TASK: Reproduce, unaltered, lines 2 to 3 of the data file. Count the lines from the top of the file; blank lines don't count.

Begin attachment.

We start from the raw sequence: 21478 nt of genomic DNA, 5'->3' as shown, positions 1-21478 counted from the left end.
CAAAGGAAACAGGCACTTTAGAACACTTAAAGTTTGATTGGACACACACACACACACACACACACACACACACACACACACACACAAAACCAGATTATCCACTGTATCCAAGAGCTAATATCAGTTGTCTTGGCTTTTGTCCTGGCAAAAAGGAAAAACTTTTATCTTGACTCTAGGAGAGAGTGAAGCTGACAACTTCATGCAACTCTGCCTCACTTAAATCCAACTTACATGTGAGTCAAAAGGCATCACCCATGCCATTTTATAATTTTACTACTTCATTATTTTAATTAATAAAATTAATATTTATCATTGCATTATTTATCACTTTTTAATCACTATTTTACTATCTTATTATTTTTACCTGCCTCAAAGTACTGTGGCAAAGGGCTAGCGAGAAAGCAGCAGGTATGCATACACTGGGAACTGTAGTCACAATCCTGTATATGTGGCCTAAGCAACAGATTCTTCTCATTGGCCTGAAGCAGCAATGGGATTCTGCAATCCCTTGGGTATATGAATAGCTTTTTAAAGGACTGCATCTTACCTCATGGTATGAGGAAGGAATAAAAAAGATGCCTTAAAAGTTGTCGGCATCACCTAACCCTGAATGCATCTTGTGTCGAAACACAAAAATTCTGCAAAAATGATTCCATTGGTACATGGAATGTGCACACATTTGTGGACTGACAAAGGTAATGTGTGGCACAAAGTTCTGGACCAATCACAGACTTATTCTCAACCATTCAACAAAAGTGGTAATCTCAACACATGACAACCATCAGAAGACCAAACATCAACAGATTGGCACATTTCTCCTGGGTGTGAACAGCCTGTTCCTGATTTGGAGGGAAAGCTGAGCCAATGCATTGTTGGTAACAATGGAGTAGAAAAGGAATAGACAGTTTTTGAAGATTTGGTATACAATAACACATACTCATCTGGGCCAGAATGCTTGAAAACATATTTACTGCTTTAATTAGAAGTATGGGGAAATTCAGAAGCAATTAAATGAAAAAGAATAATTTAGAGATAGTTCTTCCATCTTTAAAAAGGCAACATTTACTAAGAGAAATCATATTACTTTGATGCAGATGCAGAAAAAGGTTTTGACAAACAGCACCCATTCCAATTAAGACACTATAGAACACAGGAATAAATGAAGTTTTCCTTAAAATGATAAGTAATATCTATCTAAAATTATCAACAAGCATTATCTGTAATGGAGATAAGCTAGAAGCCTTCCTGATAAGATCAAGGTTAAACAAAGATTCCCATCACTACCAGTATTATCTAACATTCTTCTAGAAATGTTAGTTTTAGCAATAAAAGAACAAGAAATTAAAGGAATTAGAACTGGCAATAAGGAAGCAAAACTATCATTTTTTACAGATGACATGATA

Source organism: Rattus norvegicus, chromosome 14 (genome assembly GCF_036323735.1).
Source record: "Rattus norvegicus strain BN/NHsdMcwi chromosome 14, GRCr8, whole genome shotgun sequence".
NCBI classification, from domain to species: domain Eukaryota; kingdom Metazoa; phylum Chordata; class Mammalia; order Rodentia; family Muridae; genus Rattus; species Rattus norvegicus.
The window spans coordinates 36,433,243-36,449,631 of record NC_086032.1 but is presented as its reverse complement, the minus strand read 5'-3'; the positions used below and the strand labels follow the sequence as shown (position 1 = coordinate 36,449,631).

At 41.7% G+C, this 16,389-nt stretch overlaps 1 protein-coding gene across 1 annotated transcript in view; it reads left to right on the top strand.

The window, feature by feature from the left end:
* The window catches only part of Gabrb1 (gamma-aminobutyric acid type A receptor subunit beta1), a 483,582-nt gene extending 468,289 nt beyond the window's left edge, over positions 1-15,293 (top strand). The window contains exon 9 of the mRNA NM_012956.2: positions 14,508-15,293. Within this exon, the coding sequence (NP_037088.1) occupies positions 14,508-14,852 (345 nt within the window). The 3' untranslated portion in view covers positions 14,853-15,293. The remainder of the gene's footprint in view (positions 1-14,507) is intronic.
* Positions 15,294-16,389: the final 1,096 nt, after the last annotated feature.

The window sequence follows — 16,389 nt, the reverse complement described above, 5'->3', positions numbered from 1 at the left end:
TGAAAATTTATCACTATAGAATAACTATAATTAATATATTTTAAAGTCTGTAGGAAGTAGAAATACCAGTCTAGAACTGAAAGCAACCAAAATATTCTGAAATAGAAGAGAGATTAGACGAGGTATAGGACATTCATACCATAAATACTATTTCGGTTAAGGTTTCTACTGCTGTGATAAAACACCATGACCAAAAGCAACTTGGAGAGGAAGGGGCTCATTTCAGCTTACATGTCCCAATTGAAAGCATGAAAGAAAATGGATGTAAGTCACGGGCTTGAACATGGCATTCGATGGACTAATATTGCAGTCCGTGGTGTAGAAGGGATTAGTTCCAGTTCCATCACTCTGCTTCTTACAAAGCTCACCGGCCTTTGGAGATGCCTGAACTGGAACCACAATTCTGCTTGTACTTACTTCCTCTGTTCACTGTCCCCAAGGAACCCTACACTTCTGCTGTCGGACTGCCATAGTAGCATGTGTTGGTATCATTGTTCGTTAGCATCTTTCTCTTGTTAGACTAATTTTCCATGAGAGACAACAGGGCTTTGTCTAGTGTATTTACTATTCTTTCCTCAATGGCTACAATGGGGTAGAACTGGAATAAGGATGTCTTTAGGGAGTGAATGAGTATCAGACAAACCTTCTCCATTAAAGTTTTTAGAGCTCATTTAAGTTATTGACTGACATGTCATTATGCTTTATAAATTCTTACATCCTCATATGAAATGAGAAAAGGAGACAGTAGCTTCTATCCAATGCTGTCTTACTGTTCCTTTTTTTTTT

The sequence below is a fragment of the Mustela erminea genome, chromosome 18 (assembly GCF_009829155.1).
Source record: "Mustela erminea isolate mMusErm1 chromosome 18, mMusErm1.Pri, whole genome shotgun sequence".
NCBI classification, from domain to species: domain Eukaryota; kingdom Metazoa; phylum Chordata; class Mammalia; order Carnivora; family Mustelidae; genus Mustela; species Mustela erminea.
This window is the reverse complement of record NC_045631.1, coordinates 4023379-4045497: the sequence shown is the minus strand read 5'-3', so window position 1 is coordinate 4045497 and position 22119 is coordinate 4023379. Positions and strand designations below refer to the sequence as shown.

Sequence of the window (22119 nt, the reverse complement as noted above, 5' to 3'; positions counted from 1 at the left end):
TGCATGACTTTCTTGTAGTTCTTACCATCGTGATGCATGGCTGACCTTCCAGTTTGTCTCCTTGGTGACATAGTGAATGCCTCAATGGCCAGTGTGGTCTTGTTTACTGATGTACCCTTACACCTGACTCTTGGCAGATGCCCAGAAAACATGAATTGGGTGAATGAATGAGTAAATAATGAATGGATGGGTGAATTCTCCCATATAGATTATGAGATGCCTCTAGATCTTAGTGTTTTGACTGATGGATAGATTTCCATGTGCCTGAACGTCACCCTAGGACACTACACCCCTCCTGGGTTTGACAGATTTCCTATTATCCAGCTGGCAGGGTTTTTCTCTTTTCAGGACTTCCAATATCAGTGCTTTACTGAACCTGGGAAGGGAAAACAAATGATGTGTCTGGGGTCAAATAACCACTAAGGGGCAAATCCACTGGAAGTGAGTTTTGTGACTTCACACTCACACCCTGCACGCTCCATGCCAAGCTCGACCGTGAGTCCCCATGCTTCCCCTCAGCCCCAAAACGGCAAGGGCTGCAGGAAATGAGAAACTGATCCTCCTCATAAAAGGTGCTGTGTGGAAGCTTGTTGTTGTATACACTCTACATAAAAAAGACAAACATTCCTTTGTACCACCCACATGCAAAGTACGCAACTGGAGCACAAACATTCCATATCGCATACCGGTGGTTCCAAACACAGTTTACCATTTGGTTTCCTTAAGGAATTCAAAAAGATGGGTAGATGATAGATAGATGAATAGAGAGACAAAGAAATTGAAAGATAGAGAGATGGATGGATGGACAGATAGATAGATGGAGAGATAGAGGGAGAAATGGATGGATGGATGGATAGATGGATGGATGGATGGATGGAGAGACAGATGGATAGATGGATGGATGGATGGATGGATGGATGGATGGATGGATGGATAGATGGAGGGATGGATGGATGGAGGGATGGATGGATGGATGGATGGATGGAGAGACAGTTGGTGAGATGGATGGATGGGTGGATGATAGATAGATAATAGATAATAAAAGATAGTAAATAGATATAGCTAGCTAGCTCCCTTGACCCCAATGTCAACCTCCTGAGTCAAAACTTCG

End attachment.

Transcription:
CAAAGGAAACAGGCACTTTAGAACACTTAAAGTTTGATTGGACACACACACACACACACACACACACACACACACACACACACACAAAACCAGATTATCCACTGTATCCAAGAGCTAATATCAGTTGTCTTGGCTTTTGTCCTGGCAAAAAGGAAAAACTTTTATCTTGACTCTAGGAGAGAGTGAAGCTGACAACTTCATGCAACTCTGCCTCACTTAAATCCAACTTACATGTGAGTCAAAAGGCATCACCCATGCCATTTTATAATTTTACTACTTCATTATTTTAATTAATAAAATTAATATTTATCATTGCATTATTTATCACTTTTTAATCACTATTTTACTATCTTATTATTTTTACCTGCCTCAAAGTACTGTGGCAAAGGGCTAGCGAGAAAGCAGCAGGTATGCATACACTGGGAACTGTAGTCACAATCCTGTATATGTGGCCTAAGCAACAGATTCTTCTCATTGGCCTGAAGCAGCAATGGGATTCTGCAATCCCTTGGGTATATGAATAGCTTTTTAAAGGACTGCATCTTACCTCATGGTATGAGGAAGGAATAAAAAAGATGCCTTAAAAGTTGTCGGCATCACCTAACCCTGAATGCATCTTGTGTCGAAACACAAAAATTCTGCAAAAATGATTCCATTGGTACATGGAATGTGCACACATTTGTGGACTGACAAAGGTAATGTGTGGCACAAAGTTCTGGACCAATCACAGACTTATTCTCAACCATTCAACAAAAGTGGTAATCTCAACACATGACAACCATCAGAAGACCAAACATCAACAGATTGGCACATTTCTCCTGGGTGTGAACAGCCTGTTCCTGATTTGGAGGGAAAGCTGAGCCAATGCATTGTTGGTAACAATGGAGTAGAAAAGGAATAGACAGTTTTTGAAGATTTGGTATACAATAACACATACTCATCTGGGCCAGAATGCTTGAAAACATATTTACTGCTTTAATTAGAAGTATGGGGAAATTCAGAAGCAATTAAATGAAAAAGAATAATTTAGAGATAGTTCTTCCATCTTTAAAAAGGCAACATTTACTAAGAGAAATCATATTACTTTGATGCAGATGCAGAAAAAGGTTTTGACAAACAGCACCCATTCCAATTAAGACACTATAGAACACAGGAATAAATGAAGTTTTCCTTAAAATGATAAGTAATATCTATCTAAAATTATCAACAAGCATTATCTGTAATGGAGATAAGCTAGAAGCCTTCCTGATAAGATCAAGGTTAAACAAAGATTCCCATCACTACCAGTATTATCTAACATTCTTCTAGAAATGTTAGTTTTAGCAATAAAAGAACAAGAAATTAAAGGAATTAGAACTGGCAATAAGGAAGCAAAACTATCATTTTTTACAGATGACATGATA

Source organism: Rattus norvegicus, chromosome 14 (genome assembly GCF_036323735.1).